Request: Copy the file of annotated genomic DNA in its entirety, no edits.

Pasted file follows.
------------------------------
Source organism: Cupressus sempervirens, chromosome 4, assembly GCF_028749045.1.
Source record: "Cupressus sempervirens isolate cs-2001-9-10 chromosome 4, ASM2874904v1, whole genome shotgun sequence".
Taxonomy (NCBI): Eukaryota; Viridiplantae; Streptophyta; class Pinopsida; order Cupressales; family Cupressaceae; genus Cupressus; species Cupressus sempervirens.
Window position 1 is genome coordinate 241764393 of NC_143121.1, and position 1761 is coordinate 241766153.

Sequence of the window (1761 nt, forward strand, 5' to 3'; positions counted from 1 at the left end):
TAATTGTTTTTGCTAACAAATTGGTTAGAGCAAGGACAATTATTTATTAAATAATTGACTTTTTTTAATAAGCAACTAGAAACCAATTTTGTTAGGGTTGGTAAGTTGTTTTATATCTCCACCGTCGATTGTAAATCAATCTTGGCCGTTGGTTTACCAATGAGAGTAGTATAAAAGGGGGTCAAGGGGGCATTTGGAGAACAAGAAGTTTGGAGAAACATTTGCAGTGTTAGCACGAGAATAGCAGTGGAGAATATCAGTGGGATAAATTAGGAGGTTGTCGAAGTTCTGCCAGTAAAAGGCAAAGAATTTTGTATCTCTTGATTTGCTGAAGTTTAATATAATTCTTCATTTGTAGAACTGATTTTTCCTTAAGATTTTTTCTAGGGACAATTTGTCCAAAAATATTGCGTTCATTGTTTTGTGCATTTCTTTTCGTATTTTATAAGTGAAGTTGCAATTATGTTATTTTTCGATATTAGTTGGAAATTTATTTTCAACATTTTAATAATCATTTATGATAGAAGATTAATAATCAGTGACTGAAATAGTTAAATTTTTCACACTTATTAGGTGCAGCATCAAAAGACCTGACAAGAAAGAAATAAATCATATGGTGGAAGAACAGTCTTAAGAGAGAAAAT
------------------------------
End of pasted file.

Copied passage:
Source organism: Cupressus sempervirens, chromosome 4, assembly GCF_028749045.1.
Source record: "Cupressus sempervirens isolate cs-2001-9-10 chromosome 4, ASM2874904v1, whole genome shotgun sequence".
Taxonomy (NCBI): Eukaryota; Viridiplantae; Streptophyta; class Pinopsida; order Cupressales; family Cupressaceae; genus Cupressus; species Cupressus sempervirens.
Window position 1 is genome coordinate 241764393 of NC_143121.1, and position 1761 is coordinate 241766153.

Sequence of the window (1761 nt, forward strand, 5' to 3'; positions counted from 1 at the left end):
TAATTGTTTTTGCTAACAAATTGGTTAGAGCAAGGACAATTATTTATTAAATAATTGACTTTTTTTAATAAGCAACTAGAAACCAATTTTGTTAGGGTTGGTAAGTTGTTTTATATCTCCACCGTCGATTGTAAATCAATCTTGGCCGTTGGTTTACCAATGAGAGTAGTATAAAAGGGGGTCAAGGGGGCATTTGGAGAACAAGAAGTTTGGAGAAACATTTGCAGTGTTAGCACGAGAATAGCAGTGGAGAATATCAGTGGGATAAATTAGGAGGTTGTCGAAGTTCTGCCAGTAAAAGGCAAAGAATTTTGTATCTCTTGATTTGCTGAAGTTTAATATAATTCTTCATTTGTAGAACTGATTTTTCCTTAAGATTTTTTCTAGGGACAATTTGTCCAAAAATATTGCGTTCATTGTTTTGTGCATTTCTTTTCGTATTTTATAAGTGAAGTTGCAATTATGTTATTTTTCGATATTAGTTGGAAATTTATTTTCAACATTTTAATAATCATTTATGATAGAAGATTAATAATCAGTGACTGAAATAGTTAAATTTTTCACACTTATTAGGTGCAGCATCAAAAGACCTGACAAGAAAGAAATAAATCATATGGTGGAAGAACAGTCTTAAGAGAGAAAAT